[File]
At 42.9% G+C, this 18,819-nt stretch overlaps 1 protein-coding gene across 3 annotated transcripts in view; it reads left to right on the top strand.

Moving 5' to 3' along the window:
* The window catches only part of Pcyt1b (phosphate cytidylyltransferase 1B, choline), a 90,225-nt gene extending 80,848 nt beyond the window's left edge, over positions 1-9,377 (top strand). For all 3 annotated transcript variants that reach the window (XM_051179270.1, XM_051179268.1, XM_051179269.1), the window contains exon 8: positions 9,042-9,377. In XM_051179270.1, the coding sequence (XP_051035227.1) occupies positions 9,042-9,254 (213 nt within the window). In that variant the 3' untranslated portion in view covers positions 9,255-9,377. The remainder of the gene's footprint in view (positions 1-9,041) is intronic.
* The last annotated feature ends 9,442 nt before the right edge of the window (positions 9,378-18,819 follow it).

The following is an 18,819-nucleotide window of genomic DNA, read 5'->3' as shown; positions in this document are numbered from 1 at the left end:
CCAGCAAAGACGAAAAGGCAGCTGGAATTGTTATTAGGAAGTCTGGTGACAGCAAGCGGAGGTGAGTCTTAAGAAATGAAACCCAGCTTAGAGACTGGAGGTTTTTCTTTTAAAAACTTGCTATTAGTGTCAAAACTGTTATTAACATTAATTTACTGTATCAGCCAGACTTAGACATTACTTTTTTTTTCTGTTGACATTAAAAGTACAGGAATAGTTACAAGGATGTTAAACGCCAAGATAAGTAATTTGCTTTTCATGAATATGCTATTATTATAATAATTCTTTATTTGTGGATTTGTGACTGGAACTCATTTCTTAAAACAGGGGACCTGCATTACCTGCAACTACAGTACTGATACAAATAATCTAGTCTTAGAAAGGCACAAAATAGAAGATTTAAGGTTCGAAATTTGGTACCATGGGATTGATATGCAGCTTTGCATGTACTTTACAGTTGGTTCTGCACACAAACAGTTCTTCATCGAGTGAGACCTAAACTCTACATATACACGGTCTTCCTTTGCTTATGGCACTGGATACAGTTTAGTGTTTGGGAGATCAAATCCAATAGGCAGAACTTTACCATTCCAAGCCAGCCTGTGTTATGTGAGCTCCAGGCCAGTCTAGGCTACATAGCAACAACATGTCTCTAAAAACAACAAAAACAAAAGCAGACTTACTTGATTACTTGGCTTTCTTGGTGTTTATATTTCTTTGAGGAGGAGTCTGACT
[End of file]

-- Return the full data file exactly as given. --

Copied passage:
At 42.9% G+C, this 18,819-nt stretch overlaps 1 protein-coding gene across 3 annotated transcripts in view; it reads left to right on the top strand.

Moving 5' to 3' along the window:
* The window catches only part of Pcyt1b (phosphate cytidylyltransferase 1B, choline), a 90,225-nt gene extending 80,848 nt beyond the window's left edge, over positions 1-9,377 (top strand). For all 3 annotated transcript variants that reach the window (XM_051179270.1, XM_051179268.1, XM_051179269.1), the window contains exon 8: positions 9,042-9,377. In XM_051179270.1, the coding sequence (XP_051035227.1) occupies positions 9,042-9,254 (213 nt within the window). In that variant the 3' untranslated portion in view covers positions 9,255-9,377. The remainder of the gene's footprint in view (positions 1-9,041) is intronic.
* The last annotated feature ends 9,442 nt before the right edge of the window (positions 9,378-18,819 follow it).

The following is an 18,819-nucleotide window of genomic DNA, read 5'->3' as shown; positions in this document are numbered from 1 at the left end:
CCAGCAAAGACGAAAAGGCAGCTGGAATTGTTATTAGGAAGTCTGGTGACAGCAAGCGGAGGTGAGTCTTAAGAAATGAAACCCAGCTTAGAGACTGGAGGTTTTTCTTTTAAAAACTTGCTATTAGTGTCAAAACTGTTATTAACATTAATTTACTGTATCAGCCAGACTTAGACATTACTTTTTTTTTCTGTTGACATTAAAAGTACAGGAATAGTTACAAGGATGTTAAACGCCAAGATAAGTAATTTGCTTTTCATGAATATGCTATTATTATAATAATTCTTTATTTGTGGATTTGTGACTGGAACTCATTTCTTAAAACAGGGGACCTGCATTACCTGCAACTACAGTACTGATACAAATAATCTAGTCTTAGAAAGGCACAAAATAGAAGATTTAAGGTTCGAAATTTGGTACCATGGGATTGATATGCAGCTTTGCATGTACTTTACAGTTGGTTCTGCACACAAACAGTTCTTCATCGAGTGAGACCTAAACTCTACATATACACGGTCTTCCTTTGCTTATGGCACTGGATACAGTTTAGTGTTTGGGAGATCAAATCCAATAGGCAGAACTTTACCATTCCAAGCCAGCCTGTGTTATGTGAGCTCCAGGCCAGTCTAGGCTACATAGCAACAACATGTCTCTAAAAACAACAAAAACAAAAGCAGACTTACTTGATTACTTGGCTTTCTTGGTGTTTATATTTCTTTGAGGAGGAGTCTGACT